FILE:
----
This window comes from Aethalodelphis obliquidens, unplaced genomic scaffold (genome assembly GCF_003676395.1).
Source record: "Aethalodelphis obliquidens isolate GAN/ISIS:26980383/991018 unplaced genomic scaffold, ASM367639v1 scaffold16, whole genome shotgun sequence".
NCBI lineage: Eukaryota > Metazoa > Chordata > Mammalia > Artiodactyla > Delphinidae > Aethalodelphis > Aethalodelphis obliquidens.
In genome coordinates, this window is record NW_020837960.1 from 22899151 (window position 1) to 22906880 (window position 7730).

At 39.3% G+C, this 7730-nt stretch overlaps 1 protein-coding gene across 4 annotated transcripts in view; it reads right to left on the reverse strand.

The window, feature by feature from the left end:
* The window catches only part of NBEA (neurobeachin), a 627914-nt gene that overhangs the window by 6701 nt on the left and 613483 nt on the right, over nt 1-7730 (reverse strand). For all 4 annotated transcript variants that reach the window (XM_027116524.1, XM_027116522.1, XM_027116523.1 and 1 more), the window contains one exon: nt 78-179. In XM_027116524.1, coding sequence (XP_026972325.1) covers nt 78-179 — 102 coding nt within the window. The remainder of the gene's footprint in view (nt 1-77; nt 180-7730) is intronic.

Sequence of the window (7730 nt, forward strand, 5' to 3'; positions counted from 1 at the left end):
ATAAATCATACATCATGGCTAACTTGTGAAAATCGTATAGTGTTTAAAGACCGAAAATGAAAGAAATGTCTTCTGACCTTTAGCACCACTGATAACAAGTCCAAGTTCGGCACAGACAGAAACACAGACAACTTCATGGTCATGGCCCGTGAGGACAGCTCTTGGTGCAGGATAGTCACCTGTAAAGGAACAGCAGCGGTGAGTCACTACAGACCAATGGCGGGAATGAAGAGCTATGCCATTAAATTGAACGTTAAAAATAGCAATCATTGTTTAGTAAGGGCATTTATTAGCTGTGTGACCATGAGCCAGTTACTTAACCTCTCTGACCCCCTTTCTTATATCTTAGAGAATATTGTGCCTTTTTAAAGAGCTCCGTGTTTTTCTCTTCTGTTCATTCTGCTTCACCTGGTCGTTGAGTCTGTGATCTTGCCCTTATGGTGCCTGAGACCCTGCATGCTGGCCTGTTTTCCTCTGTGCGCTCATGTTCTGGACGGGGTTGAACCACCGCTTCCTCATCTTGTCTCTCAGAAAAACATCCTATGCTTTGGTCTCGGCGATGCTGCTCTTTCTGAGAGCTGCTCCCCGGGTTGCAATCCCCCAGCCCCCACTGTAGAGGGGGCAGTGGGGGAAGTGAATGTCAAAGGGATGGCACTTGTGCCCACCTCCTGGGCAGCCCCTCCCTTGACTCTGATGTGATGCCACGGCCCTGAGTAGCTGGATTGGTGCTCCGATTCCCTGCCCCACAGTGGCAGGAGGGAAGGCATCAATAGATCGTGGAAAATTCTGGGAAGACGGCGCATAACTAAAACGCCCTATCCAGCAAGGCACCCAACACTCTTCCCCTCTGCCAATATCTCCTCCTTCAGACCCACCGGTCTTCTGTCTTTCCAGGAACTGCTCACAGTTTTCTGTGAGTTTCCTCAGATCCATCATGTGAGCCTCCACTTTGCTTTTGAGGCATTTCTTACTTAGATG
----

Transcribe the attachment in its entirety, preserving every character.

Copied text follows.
This window comes from Aethalodelphis obliquidens, unplaced genomic scaffold (genome assembly GCF_003676395.1).
Source record: "Aethalodelphis obliquidens isolate GAN/ISIS:26980383/991018 unplaced genomic scaffold, ASM367639v1 scaffold16, whole genome shotgun sequence".
NCBI lineage: Eukaryota > Metazoa > Chordata > Mammalia > Artiodactyla > Delphinidae > Aethalodelphis > Aethalodelphis obliquidens.
In genome coordinates, this window is record NW_020837960.1 from 22899151 (window position 1) to 22906880 (window position 7730).

At 39.3% G+C, this 7730-nt stretch overlaps 1 protein-coding gene across 4 annotated transcripts in view; it reads right to left on the reverse strand.

The window, feature by feature from the left end:
* The window catches only part of NBEA (neurobeachin), a 627914-nt gene that overhangs the window by 6701 nt on the left and 613483 nt on the right, over nt 1-7730 (reverse strand). For all 4 annotated transcript variants that reach the window (XM_027116524.1, XM_027116522.1, XM_027116523.1 and 1 more), the window contains one exon: nt 78-179. In XM_027116524.1, coding sequence (XP_026972325.1) covers nt 78-179 — 102 coding nt within the window. The remainder of the gene's footprint in view (nt 1-77; nt 180-7730) is intronic.

Sequence of the window (7730 nt, forward strand, 5' to 3'; positions counted from 1 at the left end):
ATAAATCATACATCATGGCTAACTTGTGAAAATCGTATAGTGTTTAAAGACCGAAAATGAAAGAAATGTCTTCTGACCTTTAGCACCACTGATAACAAGTCCAAGTTCGGCACAGACAGAAACACAGACAACTTCATGGTCATGGCCCGTGAGGACAGCTCTTGGTGCAGGATAGTCACCTGTAAAGGAACAGCAGCGGTGAGTCACTACAGACCAATGGCGGGAATGAAGAGCTATGCCATTAAATTGAACGTTAAAAATAGCAATCATTGTTTAGTAAGGGCATTTATTAGCTGTGTGACCATGAGCCAGTTACTTAACCTCTCTGACCCCCTTTCTTATATCTTAGAGAATATTGTGCCTTTTTAAAGAGCTCCGTGTTTTTCTCTTCTGTTCATTCTGCTTCACCTGGTCGTTGAGTCTGTGATCTTGCCCTTATGGTGCCTGAGACCCTGCATGCTGGCCTGTTTTCCTCTGTGCGCTCATGTTCTGGACGGGGTTGAACCACCGCTTCCTCATCTTGTCTCTCAGAAAAACATCCTATGCTTTGGTCTCGGCGATGCTGCTCTTTCTGAGAGCTGCTCCCCGGGTTGCAATCCCCCAGCCCCCACTGTAGAGGGGGCAGTGGGGGAAGTGAATGTCAAAGGGATGGCACTTGTGCCCACCTCCTGGGCAGCCCCTCCCTTGACTCTGATGTGATGCCACGGCCCTGAGTAGCTGGATTGGTGCTCCGATTCCCTGCCCCACAGTGGCAGGAGGGAAGGCATCAATAGATCGTGGAAAATTCTGGGAAGACGGCGCATAACTAAAACGCCCTATCCAGCAAGGCACCCAACACTCTTCCCCTCTGCCAATATCTCCTCCTTCAGACCCACCGGTCTTCTGTCTTTCCAGGAACTGCTCACAGTTTTCTGTGAGTTTCCTCAGATCCATCATGTGAGCCTCCACTTTGCTTTTGAGGCATTTCTTACTTAGATG